Thanks to my Heavenly Father.  Being in the mission field, I realize how blessed I was to be raised in a home where God and Jesus were words to be respected.  I realize that being raised in an LDS community allowed me to have a believing heart, where I otherwise would probably not have.  The greatest blessing I can have is to know that I am a daughter of a loving Father in Heaven and that Jesus Christ made it possible for me to return to live with him.

Yes, I have a lot of thanks this Thanksgiving!

November 28, 2014-watch for a special Christmas campaign by the Church.

Sunday, November 16, 2014

November 16, 2014 What do you mean "it doesn't get that cold in Atlanta"?

The weather has definitely changed here.  We have had days where the high temperature is in the 40's.  It is a real shock to our young Brazilian Elders.  We journeyed to their apartments to survey their winter preparations.  The one who is probably the most prepared for the weather is also the one freezing to death!  Riding bicycles in the cold is not pleasant, they are discovering.

Today was a very blessed day at Church.  There were 15 non-members there!  We are so excited to have less actives rejoin us and non-members become members.  The conversion stories are wonderful.  We are so grateful to be part of it all.  I assure you, it is not because we are good at this.  The Lord is sending them to us.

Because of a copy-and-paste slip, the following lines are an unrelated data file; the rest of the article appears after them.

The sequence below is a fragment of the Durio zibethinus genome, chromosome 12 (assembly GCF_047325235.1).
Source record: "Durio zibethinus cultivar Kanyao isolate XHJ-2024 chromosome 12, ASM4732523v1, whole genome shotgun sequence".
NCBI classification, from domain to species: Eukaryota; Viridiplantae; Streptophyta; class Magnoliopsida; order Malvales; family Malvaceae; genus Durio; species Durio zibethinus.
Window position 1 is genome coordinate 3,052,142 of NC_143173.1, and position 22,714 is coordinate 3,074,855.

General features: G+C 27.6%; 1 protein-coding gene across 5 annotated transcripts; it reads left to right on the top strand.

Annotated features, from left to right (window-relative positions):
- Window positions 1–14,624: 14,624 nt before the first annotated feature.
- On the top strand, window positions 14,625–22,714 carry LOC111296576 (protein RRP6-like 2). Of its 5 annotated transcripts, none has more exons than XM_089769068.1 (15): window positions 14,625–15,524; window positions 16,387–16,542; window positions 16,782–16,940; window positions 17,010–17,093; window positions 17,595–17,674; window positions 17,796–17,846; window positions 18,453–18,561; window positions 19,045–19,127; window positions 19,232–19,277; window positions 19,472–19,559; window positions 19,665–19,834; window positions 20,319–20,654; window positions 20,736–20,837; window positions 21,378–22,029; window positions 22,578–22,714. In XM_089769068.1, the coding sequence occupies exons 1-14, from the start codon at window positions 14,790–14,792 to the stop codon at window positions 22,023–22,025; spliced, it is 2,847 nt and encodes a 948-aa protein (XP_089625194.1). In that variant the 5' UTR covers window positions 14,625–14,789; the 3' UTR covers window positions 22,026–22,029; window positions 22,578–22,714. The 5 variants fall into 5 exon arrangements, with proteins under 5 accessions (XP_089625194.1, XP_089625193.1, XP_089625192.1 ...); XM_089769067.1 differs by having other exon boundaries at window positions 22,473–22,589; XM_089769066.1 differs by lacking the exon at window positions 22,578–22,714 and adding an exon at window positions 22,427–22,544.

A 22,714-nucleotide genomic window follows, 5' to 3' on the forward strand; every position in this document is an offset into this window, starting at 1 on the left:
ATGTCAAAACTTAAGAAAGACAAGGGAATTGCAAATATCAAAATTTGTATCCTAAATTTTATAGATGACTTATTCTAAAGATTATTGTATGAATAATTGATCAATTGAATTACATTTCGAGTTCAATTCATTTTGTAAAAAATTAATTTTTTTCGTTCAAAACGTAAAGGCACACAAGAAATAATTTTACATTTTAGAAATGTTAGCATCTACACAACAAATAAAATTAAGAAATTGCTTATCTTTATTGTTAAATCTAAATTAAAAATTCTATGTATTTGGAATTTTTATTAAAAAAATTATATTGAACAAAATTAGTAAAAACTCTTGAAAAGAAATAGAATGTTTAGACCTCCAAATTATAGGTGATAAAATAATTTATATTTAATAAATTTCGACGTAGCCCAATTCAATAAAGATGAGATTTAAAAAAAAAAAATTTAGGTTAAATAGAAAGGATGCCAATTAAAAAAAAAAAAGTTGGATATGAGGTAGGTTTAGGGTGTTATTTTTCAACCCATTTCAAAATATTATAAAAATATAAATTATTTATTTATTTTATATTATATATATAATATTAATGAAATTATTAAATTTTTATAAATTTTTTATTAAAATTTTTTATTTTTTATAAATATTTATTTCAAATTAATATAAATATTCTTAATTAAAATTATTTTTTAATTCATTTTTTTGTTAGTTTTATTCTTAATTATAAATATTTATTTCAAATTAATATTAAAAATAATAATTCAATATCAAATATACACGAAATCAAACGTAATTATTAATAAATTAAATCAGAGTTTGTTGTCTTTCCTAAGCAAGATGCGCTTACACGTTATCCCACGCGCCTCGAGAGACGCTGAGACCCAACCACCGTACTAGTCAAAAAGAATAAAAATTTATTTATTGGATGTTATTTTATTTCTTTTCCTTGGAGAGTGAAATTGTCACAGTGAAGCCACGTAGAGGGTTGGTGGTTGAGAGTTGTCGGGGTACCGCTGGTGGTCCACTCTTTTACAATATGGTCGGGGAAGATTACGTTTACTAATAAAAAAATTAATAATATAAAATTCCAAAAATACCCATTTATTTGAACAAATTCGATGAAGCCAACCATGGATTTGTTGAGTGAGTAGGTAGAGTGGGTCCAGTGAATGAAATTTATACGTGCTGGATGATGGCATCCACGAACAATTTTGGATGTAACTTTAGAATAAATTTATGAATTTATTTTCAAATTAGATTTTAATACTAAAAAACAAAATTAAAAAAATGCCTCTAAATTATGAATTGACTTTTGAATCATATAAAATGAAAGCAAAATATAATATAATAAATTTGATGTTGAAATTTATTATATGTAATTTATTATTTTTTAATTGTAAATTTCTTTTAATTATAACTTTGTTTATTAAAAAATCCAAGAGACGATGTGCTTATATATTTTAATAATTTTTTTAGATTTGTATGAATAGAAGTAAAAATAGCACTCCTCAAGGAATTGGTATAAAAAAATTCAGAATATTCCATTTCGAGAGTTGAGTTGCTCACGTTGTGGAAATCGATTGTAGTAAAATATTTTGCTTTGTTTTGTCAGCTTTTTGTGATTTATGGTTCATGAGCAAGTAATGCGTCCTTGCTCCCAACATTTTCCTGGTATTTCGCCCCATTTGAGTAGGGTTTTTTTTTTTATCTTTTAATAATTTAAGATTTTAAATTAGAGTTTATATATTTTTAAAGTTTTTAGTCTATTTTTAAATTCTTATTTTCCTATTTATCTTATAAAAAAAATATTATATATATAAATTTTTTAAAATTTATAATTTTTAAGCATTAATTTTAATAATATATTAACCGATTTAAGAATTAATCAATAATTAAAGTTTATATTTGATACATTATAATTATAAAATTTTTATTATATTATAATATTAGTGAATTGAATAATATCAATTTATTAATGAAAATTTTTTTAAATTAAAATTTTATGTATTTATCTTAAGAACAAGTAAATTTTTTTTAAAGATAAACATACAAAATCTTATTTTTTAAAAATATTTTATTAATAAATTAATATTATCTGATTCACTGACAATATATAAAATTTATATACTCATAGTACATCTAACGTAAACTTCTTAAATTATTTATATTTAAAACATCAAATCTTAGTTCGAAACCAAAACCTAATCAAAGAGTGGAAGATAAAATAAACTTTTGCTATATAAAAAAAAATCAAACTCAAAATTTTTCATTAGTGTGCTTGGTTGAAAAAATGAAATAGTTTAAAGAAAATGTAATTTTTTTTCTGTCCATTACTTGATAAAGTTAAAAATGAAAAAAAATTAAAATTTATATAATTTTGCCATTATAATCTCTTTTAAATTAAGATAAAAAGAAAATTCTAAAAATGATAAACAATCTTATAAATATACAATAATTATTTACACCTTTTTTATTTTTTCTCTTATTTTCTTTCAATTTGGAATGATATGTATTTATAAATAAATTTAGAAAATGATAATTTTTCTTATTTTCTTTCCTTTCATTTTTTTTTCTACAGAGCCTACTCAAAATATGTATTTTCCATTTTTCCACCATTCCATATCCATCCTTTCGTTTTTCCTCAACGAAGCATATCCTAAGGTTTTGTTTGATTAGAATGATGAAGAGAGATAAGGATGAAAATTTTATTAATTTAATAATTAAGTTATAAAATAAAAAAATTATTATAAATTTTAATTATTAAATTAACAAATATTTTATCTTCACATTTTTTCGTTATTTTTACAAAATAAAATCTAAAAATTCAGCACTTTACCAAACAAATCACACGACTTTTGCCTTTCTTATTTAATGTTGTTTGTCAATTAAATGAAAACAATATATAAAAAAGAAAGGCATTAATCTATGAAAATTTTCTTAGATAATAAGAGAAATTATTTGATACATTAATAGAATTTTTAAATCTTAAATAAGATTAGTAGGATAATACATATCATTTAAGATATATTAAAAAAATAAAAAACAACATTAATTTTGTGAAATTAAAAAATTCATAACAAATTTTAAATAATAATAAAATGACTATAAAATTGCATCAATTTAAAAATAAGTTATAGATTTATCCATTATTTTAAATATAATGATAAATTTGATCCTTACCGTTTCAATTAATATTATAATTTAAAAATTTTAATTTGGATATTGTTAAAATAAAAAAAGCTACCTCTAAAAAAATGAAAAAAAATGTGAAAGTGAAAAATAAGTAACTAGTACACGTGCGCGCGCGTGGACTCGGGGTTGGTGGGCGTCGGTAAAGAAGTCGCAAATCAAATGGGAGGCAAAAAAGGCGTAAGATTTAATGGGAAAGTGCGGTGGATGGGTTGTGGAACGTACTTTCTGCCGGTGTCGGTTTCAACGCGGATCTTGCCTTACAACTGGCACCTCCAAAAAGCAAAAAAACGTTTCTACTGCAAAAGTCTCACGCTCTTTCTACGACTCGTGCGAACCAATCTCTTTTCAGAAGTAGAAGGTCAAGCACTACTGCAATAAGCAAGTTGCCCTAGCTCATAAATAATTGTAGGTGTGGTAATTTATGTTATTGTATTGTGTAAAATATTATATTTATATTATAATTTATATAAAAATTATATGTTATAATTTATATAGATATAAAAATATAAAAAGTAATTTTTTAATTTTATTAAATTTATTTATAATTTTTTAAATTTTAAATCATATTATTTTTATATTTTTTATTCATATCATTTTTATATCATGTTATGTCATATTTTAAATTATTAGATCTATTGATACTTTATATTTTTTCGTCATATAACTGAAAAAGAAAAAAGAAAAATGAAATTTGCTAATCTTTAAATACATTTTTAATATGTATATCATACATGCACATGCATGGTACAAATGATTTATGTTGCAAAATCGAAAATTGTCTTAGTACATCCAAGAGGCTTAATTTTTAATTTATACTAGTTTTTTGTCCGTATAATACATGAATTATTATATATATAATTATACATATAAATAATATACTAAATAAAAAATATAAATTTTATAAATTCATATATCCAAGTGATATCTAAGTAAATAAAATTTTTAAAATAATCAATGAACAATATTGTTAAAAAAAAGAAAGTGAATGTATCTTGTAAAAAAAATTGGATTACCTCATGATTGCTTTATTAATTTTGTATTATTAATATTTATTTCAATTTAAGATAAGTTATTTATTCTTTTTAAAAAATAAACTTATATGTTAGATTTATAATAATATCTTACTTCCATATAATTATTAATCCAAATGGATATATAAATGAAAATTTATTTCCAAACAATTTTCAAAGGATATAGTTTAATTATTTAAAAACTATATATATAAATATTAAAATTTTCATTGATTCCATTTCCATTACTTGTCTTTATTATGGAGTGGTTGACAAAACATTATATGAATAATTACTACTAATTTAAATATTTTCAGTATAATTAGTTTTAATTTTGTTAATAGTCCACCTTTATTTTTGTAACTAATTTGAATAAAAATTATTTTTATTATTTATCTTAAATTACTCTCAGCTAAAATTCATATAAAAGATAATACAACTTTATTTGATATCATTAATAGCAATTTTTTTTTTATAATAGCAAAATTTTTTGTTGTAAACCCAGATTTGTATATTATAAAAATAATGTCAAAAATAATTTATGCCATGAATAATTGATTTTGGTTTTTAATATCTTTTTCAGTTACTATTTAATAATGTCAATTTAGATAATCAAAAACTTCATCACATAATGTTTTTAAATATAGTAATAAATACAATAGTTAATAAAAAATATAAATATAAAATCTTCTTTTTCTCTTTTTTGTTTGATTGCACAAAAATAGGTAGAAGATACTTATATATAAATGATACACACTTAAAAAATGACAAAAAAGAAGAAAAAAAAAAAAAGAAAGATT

We spent time running cars to Lilburn to get them fixed.  It is about 45 minutes from here.  I am getting so that I can get there without the Garmin because we go so often.  It is always a delight to be able to see the other senior missionaries.  They run things so smoothly and are wonderful people to be around.

As a senior missionary, we are allowed to go into the Atlanta area.  We are also allowed to visit with family.  We had the pleasure of having dinner with Elder Dixon's brother on Wednesday.  He is so busy and so are we.  We hadn't seen him for almost two months.

We had a Zone training on Tuesday.  The Zone Leaders invited a man from one of the Wards here to speak to us about teaching.  He is well qualified to teach on the subject, his resume was lengthy and impressive.  He talked about the importance of using open-ended questions when we teach.  If we use questions that can be answered with one word, we are not getting everything from the person's answer.  He taught us about different forms of teaching and when to use different kinds.  For example, he used to be in charge of safety training (in some way) at UPS.  They had lots of injuries for people because of falling in ice and snow.  He said they developed a machine to simulate ice and the person was in a harness.  That way, the person could safely learn how to walk on ice.  Instructing them was not enough.  They needed to be able to feel firsthand how to walk so as to not fall.  Good food for thought!